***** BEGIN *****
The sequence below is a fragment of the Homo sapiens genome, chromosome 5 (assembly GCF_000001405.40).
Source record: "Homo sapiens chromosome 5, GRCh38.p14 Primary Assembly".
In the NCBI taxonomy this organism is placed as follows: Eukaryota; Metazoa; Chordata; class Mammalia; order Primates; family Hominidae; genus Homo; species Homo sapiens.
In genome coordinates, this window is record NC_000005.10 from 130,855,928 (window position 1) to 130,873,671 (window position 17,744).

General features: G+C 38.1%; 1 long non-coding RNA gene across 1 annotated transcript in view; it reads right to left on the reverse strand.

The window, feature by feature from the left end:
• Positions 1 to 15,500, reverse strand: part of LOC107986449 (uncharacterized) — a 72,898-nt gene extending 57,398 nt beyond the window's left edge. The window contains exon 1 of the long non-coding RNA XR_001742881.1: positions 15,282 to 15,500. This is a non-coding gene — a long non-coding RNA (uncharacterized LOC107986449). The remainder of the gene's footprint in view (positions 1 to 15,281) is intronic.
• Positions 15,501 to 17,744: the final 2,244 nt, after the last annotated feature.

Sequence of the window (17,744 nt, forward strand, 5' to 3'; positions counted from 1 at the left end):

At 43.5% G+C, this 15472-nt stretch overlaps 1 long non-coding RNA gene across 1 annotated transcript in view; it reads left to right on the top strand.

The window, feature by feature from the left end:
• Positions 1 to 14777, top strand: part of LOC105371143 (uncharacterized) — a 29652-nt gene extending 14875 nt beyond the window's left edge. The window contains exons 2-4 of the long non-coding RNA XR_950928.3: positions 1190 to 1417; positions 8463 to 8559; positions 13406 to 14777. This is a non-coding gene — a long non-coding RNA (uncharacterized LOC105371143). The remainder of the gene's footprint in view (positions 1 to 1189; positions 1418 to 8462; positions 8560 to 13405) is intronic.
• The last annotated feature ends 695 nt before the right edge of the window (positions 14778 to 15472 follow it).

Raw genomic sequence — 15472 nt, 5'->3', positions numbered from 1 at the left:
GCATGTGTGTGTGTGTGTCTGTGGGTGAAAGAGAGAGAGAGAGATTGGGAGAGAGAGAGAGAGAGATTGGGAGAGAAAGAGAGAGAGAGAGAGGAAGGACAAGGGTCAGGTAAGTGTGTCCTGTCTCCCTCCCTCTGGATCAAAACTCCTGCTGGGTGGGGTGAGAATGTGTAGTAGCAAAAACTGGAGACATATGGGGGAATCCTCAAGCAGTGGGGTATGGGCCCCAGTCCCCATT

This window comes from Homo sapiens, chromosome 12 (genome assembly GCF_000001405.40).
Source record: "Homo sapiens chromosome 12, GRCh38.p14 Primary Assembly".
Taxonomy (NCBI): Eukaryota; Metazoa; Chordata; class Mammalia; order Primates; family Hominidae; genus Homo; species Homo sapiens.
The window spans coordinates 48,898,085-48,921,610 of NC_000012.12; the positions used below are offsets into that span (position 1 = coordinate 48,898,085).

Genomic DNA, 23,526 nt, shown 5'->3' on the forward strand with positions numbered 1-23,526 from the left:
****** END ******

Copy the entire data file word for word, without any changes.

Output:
The sequence below is a fragment of the Homo sapiens genome, chromosome 5 (assembly GCF_000001405.40).
Source record: "Homo sapiens chromosome 5, GRCh38.p14 Primary Assembly".
In the NCBI taxonomy this organism is placed as follows: Eukaryota; Metazoa; Chordata; class Mammalia; order Primates; family Hominidae; genus Homo; species Homo sapiens.
In genome coordinates, this window is record NC_000005.10 from 130,855,928 (window position 1) to 130,873,671 (window position 17,744).

General features: G+C 38.1%; 1 long non-coding RNA gene across 1 annotated transcript in view; it reads right to left on the reverse strand.

The window, feature by feature from the left end:
• Positions 1 to 15,500, reverse strand: part of LOC107986449 (uncharacterized) — a 72,898-nt gene extending 57,398 nt beyond the window's left edge. The window contains exon 1 of the long non-coding RNA XR_001742881.1: positions 15,282 to 15,500. This is a non-coding gene — a long non-coding RNA (uncharacterized LOC107986449). The remainder of the gene's footprint in view (positions 1 to 15,281) is intronic.
• Positions 15,501 to 17,744: the final 2,244 nt, after the last annotated feature.

Sequence of the window (17,744 nt, forward strand, 5' to 3'; positions counted from 1 at the left end):

At 43.5% G+C, this 15472-nt stretch overlaps 1 long non-coding RNA gene across 1 annotated transcript in view; it reads left to right on the top strand.

The window, feature by feature from the left end:
• Positions 1 to 14777, top strand: part of LOC105371143 (uncharacterized) — a 29652-nt gene extending 14875 nt beyond the window's left edge. The window contains exons 2-4 of the long non-coding RNA XR_950928.3: positions 1190 to 1417; positions 8463 to 8559; positions 13406 to 14777. This is a non-coding gene — a long non-coding RNA (uncharacterized LOC105371143). The remainder of the gene's footprint in view (positions 1 to 1189; positions 1418 to 8462; positions 8560 to 13405) is intronic.
• The last annotated feature ends 695 nt before the right edge of the window (positions 14778 to 15472 follow it).

Raw genomic sequence — 15472 nt, 5'->3', positions numbered from 1 at the left:
GCATGTGTGTGTGTGTGTCTGTGGGTGAAAGAGAGAGAGAGAGATTGGGAGAGAGAGAGAGAGAGATTGGGAGAGAAAGAGAGAGAGAGAGAGGAAGGACAAGGGTCAGGTAAGTGTGTCCTGTCTCCCTCCCTCTGGATCAAAACTCCTGCTGGGTGGGGTGAGAATGTGTAGTAGCAAAAACTGGAGACATATGGGGGAATCCTCAAGCAGTGGGGTATGGGCCCCAGTCCCCATT

This window comes from Homo sapiens, chromosome 12 (genome assembly GCF_000001405.40).
Source record: "Homo sapiens chromosome 12, GRCh38.p14 Primary Assembly".
Taxonomy (NCBI): Eukaryota; Metazoa; Chordata; class Mammalia; order Primates; family Hominidae; genus Homo; species Homo sapiens.
The window spans coordinates 48,898,085-48,921,610 of NC_000012.12; the positions used below are offsets into that span (position 1 = coordinate 48,898,085).

Genomic DNA, 23,526 nt, shown 5'->3' on the forward strand with positions numbered 1-23,526 from the left: